The Building of St Paul’s Church, Birmingham in the 1770s

The Act of 1772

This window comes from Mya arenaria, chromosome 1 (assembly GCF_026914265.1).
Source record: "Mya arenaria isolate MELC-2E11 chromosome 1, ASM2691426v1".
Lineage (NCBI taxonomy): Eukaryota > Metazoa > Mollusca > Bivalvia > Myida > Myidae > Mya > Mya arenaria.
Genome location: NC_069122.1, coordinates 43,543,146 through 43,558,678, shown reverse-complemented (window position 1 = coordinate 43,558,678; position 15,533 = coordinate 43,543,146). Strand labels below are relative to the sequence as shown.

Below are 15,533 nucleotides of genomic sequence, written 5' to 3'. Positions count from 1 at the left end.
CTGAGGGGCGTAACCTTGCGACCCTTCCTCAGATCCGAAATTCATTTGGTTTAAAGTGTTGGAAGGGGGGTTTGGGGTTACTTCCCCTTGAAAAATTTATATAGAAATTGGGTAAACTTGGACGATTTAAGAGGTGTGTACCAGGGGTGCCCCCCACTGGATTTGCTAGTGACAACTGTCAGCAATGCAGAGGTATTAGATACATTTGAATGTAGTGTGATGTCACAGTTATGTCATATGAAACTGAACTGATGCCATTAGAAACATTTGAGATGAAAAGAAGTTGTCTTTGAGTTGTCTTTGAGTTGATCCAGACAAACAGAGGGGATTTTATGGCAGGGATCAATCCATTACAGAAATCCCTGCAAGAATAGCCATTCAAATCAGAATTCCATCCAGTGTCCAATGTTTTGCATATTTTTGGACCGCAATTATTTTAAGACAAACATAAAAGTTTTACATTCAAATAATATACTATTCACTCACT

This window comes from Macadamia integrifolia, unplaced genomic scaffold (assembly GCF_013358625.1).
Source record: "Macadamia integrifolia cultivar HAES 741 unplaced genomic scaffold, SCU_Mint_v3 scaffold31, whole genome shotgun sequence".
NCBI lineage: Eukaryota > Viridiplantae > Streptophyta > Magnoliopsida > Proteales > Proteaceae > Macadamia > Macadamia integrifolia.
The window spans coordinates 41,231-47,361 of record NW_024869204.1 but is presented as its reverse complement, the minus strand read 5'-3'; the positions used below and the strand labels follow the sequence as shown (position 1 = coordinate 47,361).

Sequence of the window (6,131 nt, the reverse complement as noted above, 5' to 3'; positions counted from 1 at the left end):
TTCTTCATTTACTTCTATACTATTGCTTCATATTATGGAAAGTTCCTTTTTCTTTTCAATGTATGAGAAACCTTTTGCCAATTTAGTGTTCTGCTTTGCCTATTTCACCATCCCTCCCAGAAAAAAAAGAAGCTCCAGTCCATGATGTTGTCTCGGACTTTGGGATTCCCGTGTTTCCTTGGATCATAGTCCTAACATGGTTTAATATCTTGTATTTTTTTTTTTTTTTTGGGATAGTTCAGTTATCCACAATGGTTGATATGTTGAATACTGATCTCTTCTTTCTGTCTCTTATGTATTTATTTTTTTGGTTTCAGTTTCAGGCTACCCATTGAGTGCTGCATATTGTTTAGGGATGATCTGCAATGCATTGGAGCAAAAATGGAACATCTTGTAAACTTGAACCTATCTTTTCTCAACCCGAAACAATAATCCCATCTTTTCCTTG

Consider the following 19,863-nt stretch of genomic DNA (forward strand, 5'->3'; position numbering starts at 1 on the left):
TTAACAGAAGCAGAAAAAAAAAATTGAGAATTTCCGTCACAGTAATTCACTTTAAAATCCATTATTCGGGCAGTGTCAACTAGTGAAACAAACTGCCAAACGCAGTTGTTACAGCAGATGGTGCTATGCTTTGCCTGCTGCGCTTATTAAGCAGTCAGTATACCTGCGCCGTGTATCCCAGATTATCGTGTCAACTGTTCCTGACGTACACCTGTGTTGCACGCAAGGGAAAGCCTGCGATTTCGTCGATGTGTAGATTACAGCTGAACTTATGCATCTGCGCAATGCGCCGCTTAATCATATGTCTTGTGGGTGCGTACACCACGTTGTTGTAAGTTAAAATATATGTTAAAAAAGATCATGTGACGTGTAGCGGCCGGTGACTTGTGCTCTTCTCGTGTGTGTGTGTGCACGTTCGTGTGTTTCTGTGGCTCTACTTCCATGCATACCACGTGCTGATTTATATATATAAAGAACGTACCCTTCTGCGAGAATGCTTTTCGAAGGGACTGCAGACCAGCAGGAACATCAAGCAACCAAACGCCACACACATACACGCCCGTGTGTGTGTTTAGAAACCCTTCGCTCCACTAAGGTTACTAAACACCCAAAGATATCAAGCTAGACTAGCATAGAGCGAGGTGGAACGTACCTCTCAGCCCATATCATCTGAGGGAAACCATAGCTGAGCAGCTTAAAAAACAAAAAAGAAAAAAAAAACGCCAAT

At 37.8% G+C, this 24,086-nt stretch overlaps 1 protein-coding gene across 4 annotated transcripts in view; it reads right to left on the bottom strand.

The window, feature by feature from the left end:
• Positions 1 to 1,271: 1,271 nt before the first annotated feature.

The Act reveals that Dorothy and Mary Weaman had to combine not only with the Lench Estate but with sixteen other small landowners to make a piece of land big enough for St Mary’s chapel, burial ground and roads. The Colmore chapel was named as St Paul’s chapel with Charles Colmore providing three acres and a plot 12 yards wide, rather than the 20 yards of the earlier statement, by 50 yards deep for the residence of the minister and other land for roads. In addition, Mary Weaman would subscribe £1200 and Charles Colmore £1000,(there is no mention at all of £200) and all on condition that “they and their heirs for ever shall be invested with the right of nomination and presentation of the respective ministers” (with no mention of Colmore donating the right of presentation). All of this had the consent of Brownlow, the Lord Bishop of the Diocese, William Tennant Esq., the patron of the parish church of St Martin, and William Chase, the rector of St Martin’s. The Committee ought to have been pleased to see the consent of Mr Tennant. The three acres of Colmore land was from “the said land called Harpur’s Hills”, subsequently known as Harper’s Hill and mentioned on maps until quite recently. The Act also laid down that there should be “a road way or street 20 yards wide to the new laid out street, Great Charles Street, in a straight line”. This was at first known as Church Street, being an extension of the Church Street off Colmore Row. A plan of Birmingham dated 1825 21 shows that it had become Ludgate Hill. There is no talk of kneelings in the Act, or of sittings, but of pews. The pews were vested in the minister and could be rented by any person who was an inhabitant of Birmingham. The pews were to be numbered and the renters were to hold the pews “without molestation” and they were forbidden to re-let them for larger sums. The rent per pew per annum was to be settled at a general meeting of the trustees to be held for that purpose within one month after the consecration. Thereafter it could be altered every three years. The total rent from all the pews was to provide income for the minister and was to be a maximum of £200 per annum and a minimum of £165 (This had been raised from £150). Out of the rental income the minister was to pay the officiating Clerk £15 per annum. If the £200 was exceeded the Bishop could fine the minister £5. Those contributing most had priority in the allocation of pews, the allocations being determined by ballot. Thereafter their rights could be passed on to their heirs and assigns. If the rent was unpaid for two months the rights were lost and the holder could be sued. Similarly, anyone who did not pay the amount they had subscribed, i.e. had promised, could be fined. A number of trustees were named in the Act. The Bishop of Lichfield and Coventry was the principal trustee, the Town being part of this diocese at the time. There are then the Earls, headed by the Earl of Dartmouth, previously referred to, two Lords, seven Knights, some of them local landowners, including Sir Charles Holte, Sir Thomas Gooch and Sir William Bagot and a number of gentlemen. Perhaps the presence of the nobility as trustees was required by the Church and by the necessity of getting the Bill through the House of Lords, for there is no evidence that they played any further part in the building of the chapels. In addition, “all and every other person and persons who shall at any time hereafter, subscribe or contribute the sum of £30 or upwards towards building and furnishing the said new intended chapels, or either of them” would qualify as a trustee. One change from the Bill is that the qualification of having to subscribe £20 was now raised to £30, and a new clause stated that if the number of trustees fell below 20 they could elect anyone who had subscribed at least £10. The vaults were vested in the trustees and any nine of them could “grant sell or dispose of such vaults, as well before as after consecration to such persons who shall be willing to purchase the same for burial places”. Fees for burials in the vaults or chapel yard were double the fees usually paid for burial at the church of St Martin’s, out of which the minister had to pay the rector of St Martin’s his accustomed fees. Whatever sums of money were raised by the trustees in selling vaults had to be put to the “ornamenting and beautifying” of the chapels. The trustees had also to build the two parsonages for the ministers. Some details of services were also determined in the Act, probably standard in the Canons of the Church of England at the time. There was to be a sermon in the morning and evening every Sunday and the Sacrament of the Lord’s Supper at Christmas, Easter, Whitsunday, and the 4th Sunday in the month, after Divine Service in the morning. The minister had to read prayers on all holy days and every Wednesday and Friday. Every Easter Tuesday the Ministers had to meet with the inhabitants to elect four Church Wardens, (two for each chapel), two proposed by the Ministers and two by the inhabitants. The Churchwardens could not be Quakers. There is also in the Act a Seven Year rule. It is stipulated that “if the Chapel shall not be erected or shall be begun to be erected but not sufficiently finished for Divine Service and consecration within the space of seven years from the time of passing this act”   then the trustees, or any nine of them, had to convey back the land to the person entitled to it, sell all materials and pay back Mary Weaman and Charles Colmore or their heirs what they had donated and anything left over could be paid to subscribers pro rata. The Act is often described in the literature as a private Act brought by Mary Weaman and Charles Colmore. In fact it is a private Act brought, and paid for, by the people of Birmingham. The trustees were instructed, in the Act, to meet at the Swan Inn on or before June 30th 1772.